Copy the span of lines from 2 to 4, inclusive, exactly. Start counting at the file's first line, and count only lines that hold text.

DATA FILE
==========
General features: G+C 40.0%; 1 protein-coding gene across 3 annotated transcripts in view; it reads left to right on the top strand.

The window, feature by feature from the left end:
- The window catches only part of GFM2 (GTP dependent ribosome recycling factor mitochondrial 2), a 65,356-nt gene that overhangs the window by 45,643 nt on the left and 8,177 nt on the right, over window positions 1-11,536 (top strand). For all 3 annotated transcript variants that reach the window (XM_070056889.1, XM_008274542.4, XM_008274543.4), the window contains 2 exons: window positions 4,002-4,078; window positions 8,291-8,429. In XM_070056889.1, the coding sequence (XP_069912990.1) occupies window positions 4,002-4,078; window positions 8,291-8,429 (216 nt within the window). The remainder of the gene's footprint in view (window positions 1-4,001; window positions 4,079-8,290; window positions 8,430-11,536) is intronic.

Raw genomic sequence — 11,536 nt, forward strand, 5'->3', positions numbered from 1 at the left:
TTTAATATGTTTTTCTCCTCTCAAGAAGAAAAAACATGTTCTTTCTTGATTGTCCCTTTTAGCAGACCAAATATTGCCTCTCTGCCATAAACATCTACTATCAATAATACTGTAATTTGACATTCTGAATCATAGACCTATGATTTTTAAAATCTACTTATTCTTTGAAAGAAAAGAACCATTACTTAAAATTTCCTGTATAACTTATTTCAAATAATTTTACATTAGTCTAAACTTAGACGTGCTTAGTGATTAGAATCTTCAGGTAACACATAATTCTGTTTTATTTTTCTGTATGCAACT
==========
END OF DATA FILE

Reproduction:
The window, feature by feature from the left end:
- The window catches only part of GFM2 (GTP dependent ribosome recycling factor mitochondrial 2), a 65,356-nt gene that overhangs the window by 45,643 nt on the left and 8,177 nt on the right, over window positions 1-11,536 (top strand). For all 3 annotated transcript variants that reach the window (XM_070056889.1, XM_008274542.4, XM_008274543.4), the window contains 2 exons: window positions 4,002-4,078; window positions 8,291-8,429. In XM_070056889.1, the coding sequence (XP_069912990.1) occupies window positions 4,002-4,078; window positions 8,291-8,429 (216 nt within the window). The remainder of the gene's footprint in view (window positions 1-4,001; window positions 4,079-8,290; window positions 8,430-11,536) is intronic.

Raw genomic sequence — 11,536 nt, forward strand, 5'->3', positions numbered from 1 at the left: